Twitter has announced plans to censor Tweets according to the laws in each user's country, which it says will allow it respect "different ideas about the contours of freedom of expression."
Users have reacted angrily to the restrictions, which they say amount to censorship.
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The move was announced in a post called 'Tweets Still Must Flow' on the official Twitter blog last night.
Twitter cited the example of France and Germany, where pro-Nazi statements are banned. Until now, the post said, Twitter was obliged to delete content that broke those laws on a global basis, so it would not be visible anywhere – even in countries where it was legal. However:
Starting today, we give ourselves the ability to reactively withhold content from users in a specific country — while keeping it available in the rest of the world. We have also built in a way to communicate transparently to users when content is withheld, and why.
Content will be blocked in response to "a valid and properly scoped request from an authorized entity," Twitter said on its support page.
When a Tweet is censored, a notice will appear reading: "This Tweet from @Username has been withheld in: Country." Twitter also said it would collaborate with Chilling Effects, an independent online rights monitor, to make all of its take-down notices public.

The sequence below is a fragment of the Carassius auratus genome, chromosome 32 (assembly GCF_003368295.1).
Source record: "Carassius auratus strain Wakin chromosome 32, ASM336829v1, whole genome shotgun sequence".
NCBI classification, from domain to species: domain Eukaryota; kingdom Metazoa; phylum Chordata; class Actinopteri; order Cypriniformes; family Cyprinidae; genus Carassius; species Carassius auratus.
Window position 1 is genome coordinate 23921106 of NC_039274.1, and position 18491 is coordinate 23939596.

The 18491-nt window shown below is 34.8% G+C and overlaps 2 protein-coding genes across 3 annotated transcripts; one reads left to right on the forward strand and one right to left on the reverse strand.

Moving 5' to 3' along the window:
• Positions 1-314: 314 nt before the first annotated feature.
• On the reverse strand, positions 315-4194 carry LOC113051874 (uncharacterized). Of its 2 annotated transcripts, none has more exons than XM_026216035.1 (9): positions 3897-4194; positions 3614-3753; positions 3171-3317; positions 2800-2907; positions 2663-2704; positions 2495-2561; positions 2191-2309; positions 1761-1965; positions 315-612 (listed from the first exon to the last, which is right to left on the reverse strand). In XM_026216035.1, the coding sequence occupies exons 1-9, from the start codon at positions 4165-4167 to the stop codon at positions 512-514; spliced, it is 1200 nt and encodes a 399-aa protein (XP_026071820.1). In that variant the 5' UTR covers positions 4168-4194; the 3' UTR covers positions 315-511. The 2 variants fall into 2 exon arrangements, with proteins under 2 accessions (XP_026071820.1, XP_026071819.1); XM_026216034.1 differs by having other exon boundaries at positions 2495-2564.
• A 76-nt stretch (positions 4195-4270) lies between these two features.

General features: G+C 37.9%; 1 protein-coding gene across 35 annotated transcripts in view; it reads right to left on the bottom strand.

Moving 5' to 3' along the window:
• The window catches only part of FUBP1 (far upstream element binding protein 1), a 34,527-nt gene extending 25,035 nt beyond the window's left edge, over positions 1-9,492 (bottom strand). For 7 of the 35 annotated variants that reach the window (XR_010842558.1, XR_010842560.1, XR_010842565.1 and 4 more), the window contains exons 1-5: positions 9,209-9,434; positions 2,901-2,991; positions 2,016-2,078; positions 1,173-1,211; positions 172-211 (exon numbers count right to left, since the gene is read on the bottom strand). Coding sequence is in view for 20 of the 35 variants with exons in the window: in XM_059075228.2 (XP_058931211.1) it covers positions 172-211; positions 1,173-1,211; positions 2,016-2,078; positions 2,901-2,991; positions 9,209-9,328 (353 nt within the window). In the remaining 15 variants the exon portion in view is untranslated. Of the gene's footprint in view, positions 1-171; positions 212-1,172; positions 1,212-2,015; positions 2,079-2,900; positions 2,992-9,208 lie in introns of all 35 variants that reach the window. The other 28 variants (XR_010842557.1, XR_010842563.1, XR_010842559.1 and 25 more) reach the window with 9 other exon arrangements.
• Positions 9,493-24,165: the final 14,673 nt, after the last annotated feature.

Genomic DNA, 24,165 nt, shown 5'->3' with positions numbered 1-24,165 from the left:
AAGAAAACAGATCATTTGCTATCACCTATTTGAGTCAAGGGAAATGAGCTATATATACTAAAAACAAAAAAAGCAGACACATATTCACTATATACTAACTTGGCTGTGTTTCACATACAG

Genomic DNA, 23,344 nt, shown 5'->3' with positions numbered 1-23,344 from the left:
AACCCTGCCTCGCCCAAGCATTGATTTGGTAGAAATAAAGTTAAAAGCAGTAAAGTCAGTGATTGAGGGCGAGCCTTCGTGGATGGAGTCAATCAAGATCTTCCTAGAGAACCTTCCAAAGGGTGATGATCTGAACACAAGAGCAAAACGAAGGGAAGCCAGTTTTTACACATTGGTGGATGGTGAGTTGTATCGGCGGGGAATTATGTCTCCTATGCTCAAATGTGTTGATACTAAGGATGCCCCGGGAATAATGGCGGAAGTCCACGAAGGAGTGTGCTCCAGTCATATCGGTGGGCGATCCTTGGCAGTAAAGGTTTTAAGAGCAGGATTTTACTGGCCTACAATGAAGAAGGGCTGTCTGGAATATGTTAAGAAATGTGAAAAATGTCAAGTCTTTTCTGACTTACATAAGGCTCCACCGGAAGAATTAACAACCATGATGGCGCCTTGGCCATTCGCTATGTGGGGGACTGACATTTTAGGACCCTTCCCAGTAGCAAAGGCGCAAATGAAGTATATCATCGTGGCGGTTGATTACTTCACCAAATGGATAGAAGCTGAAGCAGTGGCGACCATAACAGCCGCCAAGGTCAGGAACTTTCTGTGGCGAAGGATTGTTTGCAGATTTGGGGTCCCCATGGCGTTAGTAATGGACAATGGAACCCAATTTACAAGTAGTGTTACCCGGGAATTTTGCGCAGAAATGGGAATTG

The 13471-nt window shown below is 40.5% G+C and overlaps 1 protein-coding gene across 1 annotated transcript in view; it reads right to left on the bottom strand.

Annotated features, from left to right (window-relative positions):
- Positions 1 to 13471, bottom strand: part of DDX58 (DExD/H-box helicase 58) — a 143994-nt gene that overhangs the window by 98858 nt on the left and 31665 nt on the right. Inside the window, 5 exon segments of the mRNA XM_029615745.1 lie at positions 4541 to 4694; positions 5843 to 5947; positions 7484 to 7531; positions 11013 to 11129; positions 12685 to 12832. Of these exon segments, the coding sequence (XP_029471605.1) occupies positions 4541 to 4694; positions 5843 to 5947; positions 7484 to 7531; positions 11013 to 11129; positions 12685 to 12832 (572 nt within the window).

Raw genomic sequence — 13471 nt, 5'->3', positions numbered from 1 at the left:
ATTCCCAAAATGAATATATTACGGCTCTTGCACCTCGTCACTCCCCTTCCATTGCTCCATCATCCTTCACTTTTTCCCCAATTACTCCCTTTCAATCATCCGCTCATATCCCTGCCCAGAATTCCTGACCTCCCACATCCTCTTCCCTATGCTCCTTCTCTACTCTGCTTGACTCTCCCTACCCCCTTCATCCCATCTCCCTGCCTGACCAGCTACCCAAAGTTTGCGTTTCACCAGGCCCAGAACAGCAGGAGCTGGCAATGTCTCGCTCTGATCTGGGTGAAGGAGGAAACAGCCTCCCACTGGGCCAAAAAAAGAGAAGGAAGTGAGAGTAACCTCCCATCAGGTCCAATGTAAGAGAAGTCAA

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Some commentators have expressed concern that the restrictions would allow undemocratic governments to stifle dissent. From PC World:
The obvious question here is what Twitter will do when freedom fighters, like those who participated in the Arab Spring last year, Tweet their dissent or use the service to organize protests. Will Twitter agree if a repressive government wants to silence their own people?
According to the Washington Post, many of the Tweets posted today under the protest hashtags "#TwitterBlackout" and "#TwitterCensored" were in Arabic.
Twitter did indicate that there were limits to the censorship it would agree to enforce, however. "As we continue to grow internationally," it wrote, "we will enter countries that have different ideas about the contours of freedom of expression. Some differ so much from our ideas that we will not be able to exist there."
Several Twitter users have vowed not to use the service on Saturday in protest at the new restrictions.
Others have worked out that there appears to be a simple way around them. Twitter will decide whether to restrict content according to which country you're registered in – but, as The Next Web explained, users can set their location to whichever country they choose by manually overriding Twitter's automatic IP address detection.
Indeed, the simplicity of the workaround prompted SlashGear to ask "whether the social network left such an obvious loophole open on purpose." If not, it said, the system is likely to be changed to make evading the restrictions more difficult.
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